The Senate narrowly confirmed Betsy DeVos as Secretary of Education with Vice President Pence casting a historic tiebreaking vote after senators deadlocked over her fitness for the job. Devos is a controversial choice for the position – an appointment that makes her responsible for advancing public schools in America.
Ms. DeVos is a billionaire with no education degree. She graduate from Calvin College, a private Christian colleg in Grand Rapids, Michigan, with a bachelor's degree in business administration and political science. In fact, she has practically no experience with a public school environment. She has never attended public school or state university. Even before college, DeVos attended private K-12 schools and a private high school (Holland Christian High School) in Holland, Michigan. And, none of Betsy and Rick DeVos' four children attended public schools.
In her new position, DeVos will make decisions affecting nearly 100,000 public schools and over 50 million children. 90 percent of U.S. school children attend public schools.
DeVos has long been an advocate for "school choice," meaning she believes all families should have access to more educational options than just public schools. This position does involve, to some extent, funneling money away from public schools and toward private educational options, including for-profit and Christian-based schools – her critics argue that redirecting public monies to private schools via vouchers or other schemes is tantamount to defunding the public school system. She also favors the proliferation of charter schools, some of which are organized as for-profit businesses.
DeVos and her family have long supported causes associated with the Christian religious right, and she has publicly called education reform a way to "advance God's kingdom.” Anya Kamenetz of National Public Radio reports: “Voucher programs have faced constitutional challenges in Florida and elsewhere, among other reasons, because they direct public money to religiously based organizations.”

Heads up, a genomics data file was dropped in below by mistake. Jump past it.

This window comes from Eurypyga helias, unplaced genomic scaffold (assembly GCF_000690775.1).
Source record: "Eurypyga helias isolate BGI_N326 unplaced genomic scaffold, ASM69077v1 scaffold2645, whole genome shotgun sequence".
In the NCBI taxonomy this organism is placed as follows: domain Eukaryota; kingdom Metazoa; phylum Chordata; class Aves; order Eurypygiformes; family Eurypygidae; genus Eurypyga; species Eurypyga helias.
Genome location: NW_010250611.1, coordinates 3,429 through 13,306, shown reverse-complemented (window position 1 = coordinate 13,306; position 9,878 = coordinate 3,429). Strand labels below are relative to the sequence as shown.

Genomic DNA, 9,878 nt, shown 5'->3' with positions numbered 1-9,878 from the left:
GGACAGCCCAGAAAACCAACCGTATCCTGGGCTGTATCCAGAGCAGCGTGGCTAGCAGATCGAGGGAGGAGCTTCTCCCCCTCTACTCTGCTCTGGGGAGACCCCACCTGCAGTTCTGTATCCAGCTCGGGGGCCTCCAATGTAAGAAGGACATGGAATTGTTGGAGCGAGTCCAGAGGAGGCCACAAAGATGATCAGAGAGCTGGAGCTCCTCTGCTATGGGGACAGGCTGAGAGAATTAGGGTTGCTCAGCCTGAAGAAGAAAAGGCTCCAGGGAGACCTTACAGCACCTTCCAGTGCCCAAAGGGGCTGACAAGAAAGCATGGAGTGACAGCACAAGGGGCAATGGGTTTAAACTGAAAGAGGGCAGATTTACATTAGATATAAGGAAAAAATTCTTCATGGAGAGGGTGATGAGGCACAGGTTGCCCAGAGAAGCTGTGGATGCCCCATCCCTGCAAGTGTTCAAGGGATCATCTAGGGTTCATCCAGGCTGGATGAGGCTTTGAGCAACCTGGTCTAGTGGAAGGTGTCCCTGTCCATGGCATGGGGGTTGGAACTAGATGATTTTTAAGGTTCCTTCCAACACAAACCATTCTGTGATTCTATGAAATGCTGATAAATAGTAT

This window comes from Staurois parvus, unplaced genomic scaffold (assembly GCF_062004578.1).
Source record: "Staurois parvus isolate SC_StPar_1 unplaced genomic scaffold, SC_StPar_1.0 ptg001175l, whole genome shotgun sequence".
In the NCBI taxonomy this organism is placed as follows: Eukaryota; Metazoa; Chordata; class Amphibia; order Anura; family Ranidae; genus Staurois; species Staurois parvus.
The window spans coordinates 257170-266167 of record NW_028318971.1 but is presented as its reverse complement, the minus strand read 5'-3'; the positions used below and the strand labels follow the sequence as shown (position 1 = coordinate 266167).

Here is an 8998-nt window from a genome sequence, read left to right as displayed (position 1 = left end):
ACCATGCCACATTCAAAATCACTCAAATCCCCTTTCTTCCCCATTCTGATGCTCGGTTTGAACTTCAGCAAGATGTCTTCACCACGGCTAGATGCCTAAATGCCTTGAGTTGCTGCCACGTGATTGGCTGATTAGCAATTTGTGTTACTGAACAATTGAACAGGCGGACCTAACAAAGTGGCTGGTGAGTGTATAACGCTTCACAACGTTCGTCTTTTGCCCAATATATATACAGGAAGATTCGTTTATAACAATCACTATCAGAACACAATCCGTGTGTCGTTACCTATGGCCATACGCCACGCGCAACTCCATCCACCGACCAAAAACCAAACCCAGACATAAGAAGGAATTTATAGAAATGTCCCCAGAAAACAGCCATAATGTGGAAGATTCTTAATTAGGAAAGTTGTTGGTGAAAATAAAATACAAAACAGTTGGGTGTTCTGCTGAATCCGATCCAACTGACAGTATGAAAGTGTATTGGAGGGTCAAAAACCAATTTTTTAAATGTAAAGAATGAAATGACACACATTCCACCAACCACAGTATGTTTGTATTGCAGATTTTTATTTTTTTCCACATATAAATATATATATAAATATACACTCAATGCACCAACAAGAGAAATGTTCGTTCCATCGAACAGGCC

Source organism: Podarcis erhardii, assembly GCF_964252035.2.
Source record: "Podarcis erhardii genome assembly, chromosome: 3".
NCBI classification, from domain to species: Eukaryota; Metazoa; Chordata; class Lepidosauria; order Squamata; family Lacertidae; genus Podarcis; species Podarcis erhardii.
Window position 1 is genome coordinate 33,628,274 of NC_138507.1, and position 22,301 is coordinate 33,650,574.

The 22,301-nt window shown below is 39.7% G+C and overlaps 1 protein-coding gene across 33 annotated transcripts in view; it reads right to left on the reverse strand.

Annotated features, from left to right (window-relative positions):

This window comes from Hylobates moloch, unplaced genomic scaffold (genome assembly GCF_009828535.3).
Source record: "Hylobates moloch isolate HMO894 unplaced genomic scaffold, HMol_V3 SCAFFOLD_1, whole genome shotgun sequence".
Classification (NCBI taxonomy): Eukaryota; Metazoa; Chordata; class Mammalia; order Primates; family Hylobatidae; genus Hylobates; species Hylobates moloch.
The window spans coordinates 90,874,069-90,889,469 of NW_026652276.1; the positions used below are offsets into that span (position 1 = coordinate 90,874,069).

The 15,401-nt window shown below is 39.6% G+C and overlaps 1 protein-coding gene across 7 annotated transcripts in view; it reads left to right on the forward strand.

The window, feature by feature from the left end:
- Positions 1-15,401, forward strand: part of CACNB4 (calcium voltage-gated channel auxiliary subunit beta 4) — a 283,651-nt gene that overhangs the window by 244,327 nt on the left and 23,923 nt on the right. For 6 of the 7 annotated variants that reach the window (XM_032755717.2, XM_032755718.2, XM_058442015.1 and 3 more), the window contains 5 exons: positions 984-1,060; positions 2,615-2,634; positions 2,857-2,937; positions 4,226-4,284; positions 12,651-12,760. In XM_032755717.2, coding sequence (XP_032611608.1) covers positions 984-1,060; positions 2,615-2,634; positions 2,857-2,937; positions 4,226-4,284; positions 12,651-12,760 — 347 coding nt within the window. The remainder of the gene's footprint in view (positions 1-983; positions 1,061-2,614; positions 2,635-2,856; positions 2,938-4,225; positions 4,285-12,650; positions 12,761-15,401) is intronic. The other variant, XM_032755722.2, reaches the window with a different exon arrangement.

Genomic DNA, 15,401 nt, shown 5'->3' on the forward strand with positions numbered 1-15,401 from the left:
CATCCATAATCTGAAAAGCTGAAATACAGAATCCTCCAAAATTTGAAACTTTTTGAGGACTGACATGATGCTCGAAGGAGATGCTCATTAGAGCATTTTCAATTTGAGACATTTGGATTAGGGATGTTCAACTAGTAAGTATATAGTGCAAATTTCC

Kamenetz says, “The tax-credit structure is especially significant when considering what could happen under DeVos in the Trump administration.” In a scholarship tax credit program money bypasses state coffers altogether. In this tax-credit, corporations or individuals can offset state tax liability by donating to a private, nonprofit scholarship organization. The money from this fund is, in turn, awarded to families to pay for tuition at private schools.
(Anya Kamenetz. “Under DeVos, Here's How School Choice Might Work.” NPR. January 31, 2017.)
Also during the hearing, DeVos was unable to distinguish between “proficiency” and “growth,” concepts that are crucial to a major education debate about the fairest way to measure student learning.
(Joy Resmovits. “Betsy DeVos squeaks through as Education secretary after Pence casts first-ever tie-breaking vote.” The Los Angeles Times. February 07, 2017.)
(Safia Samee Ali. “Why Betsy DeVos is Riling up Education Advocates.” NBC News. February 07, 2017.)
Public school staffs are a major force with which to contend. I strongly believe the fights to privatize and to charter will cause a grass roots movement of parents and educators. American public schools are much more than strictly educational facilities. They are institutions that communities proudly identify as their own – places where students complete the socialization process, acquire a central heritage, and develop the spirit of competition. In short, public schools are indispensable.
“If all the rich and all of the church people should send their children to the public schools, they would feel bound to concentrate their money on improving these schools until they met the highest ideals.”
-- Susan B. Anthony